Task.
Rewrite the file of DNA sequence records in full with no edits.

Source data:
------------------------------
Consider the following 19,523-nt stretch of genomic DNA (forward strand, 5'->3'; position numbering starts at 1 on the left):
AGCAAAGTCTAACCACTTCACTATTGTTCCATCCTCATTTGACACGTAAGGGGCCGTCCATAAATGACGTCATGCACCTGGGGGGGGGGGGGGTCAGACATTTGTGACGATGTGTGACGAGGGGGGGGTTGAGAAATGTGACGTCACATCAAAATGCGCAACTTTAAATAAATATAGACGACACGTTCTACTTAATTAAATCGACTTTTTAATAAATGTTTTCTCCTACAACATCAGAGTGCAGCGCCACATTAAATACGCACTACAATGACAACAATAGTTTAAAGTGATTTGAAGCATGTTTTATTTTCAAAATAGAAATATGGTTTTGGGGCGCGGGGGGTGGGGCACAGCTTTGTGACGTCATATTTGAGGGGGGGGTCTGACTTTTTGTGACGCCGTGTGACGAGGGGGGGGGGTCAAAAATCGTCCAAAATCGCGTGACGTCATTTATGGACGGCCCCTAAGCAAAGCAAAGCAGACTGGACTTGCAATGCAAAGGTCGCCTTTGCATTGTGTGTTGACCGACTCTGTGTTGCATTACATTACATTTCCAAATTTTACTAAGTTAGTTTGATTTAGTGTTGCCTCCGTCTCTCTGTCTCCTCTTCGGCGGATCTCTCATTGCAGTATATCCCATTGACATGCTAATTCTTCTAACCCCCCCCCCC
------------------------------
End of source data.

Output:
Consider the following 19,523-nt stretch of genomic DNA (forward strand, 5'->3'; position numbering starts at 1 on the left):
AGCAAAGTCTAACCACTTCACTATTGTTCCATCCTCATTTGACACGTAAGGGGCCGTCCATAAATGACGTCATGCACCTGGGGGGGGGGGGGGTCAGACATTTGTGACGATGTGTGACGAGGGGGGGGTTGAGAAATGTGACGTCACATCAAAATGCGCAACTTTAAATAAATATAGACGACACGTTCTACTTAATTAAATCGACTTTTTAATAAATGTTTTCTCCTACAACATCAGAGTGCAGCGCCACATTAAATACGCACTACAATGACAACAATAGTTTAAAGTGATTTGAAGCATGTTTTATTTTCAAAATAGAAATATGGTTTTGGGGCGCGGGGGGTGGGGCACAGCTTTGTGACGTCATATTTGAGGGGGGGGTCTGACTTTTTGTGACGCCGTGTGACGAGGGGGGGGGGTCAAAAATCGTCCAAAATCGCGTGACGTCATTTATGGACGGCCCCTAAGCAAAGCAAAGCAGACTGGACTTGCAATGCAAAGGTCGCCTTTGCATTGTGTGTTGACCGACTCTGTGTTGCATTACATTACATTTCCAAATTTTACTAAGTTAGTTTGATTTAGTGTTGCCTCCGTCTCTCTGTCTCCTCTTCGGCGGATCTCTCATTGCAGTATATCCCATTGACATGCTAATTCTTCTAACCCCCCCCCCC